With 17 Oscar nominations, Meryl Streep has joined the pantheon of great thespians but, despite being the most nominated actress in history, she has not won an Oscar since 1982.
This is the year that could break Streep's Oscar dry spell. Nominated for her leading role as Margaret Thatcher in "The Iron Lady," Streep is considered by many to be the front runner.
Streep has never shied away from controversial roles. Once again, as Margaret Thatcher, she validates her acting pedigree.
Her every gesture, the intonation of her voice, all bring to life the former British prime minister.
Success is not new for this actress. On Feb. 12, she won a BAFTA Best Actress award, the British equivalent of an Oscar. In early December, she was honored by the Kennedy Center for her achievements over a lifetime.
Streep has been at it since childhood. She started acting in high school.
Murray Horwitz, a playwright and former director of the American Film Institute, says Streep blossomed on the stage.
“She is, I think, the most talented actor I have ever seen when it comes to physical portrayals," he says. "And for this, you really have to have seen her on stage.”
But film made her famous.
Streep's first Oscar nomination was for her 1978 role in "The Deer Hunter," in which she played Linda, a working class woman touched by the war in Vietnam.
A year later, she starred opposite Dustin Hoffman in "Kramer vs. Kramer," about a family wrecked by divorce. She was Joanna, a mother who leaves her husband and child to find herself.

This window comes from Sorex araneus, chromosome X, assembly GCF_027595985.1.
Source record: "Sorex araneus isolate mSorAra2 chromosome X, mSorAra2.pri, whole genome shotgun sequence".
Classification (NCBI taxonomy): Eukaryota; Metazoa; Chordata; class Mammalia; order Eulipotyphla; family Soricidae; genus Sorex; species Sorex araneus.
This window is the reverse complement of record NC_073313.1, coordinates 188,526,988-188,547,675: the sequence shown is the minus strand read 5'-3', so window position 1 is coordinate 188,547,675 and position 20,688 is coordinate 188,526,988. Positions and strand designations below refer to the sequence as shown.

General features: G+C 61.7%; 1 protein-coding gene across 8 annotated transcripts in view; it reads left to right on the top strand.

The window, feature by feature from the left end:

Streep received an Oscar as best supporting actress for the role. But she also earned the respect of her peers for standing up to the producer, director and co-star in softening the portrayal of Joanna.
In 1982, Streep won the Oscar for best actress for her title role "Sophie’s Choice." Streep offered a tour de force performance as the tragic woman, a survivor of the Nazi Holocaust. She went on to play in dozens of films and has garnered countless awards.
Murray Horwitz explains her success. “A Broadway producer said to me one time, the idea is to make the hard ones look easy and the easy ones look hard. And I think Streep does this very, very well. She doesn't let you know she's acting."
Her emotional and intellectual range landed her roles like the ourageous baroness in "Out of Africa," the eccentric lady in the children's film "Lemony Snicket," and as fashion dragon Miranda Priestly in the comedy "The Devil Wears Prada."
After the fashion icon, she became a Catholic nun in the drama "Doubt," and then the iconic chef of French cuisine Julia Child in "Julie and Julia."
“Every muscle, every twitch, every breath, it seemed was right," Horwitz says. "Her physical gifts and her ability to harness them, her ability to use them are just, I think, unmatched.”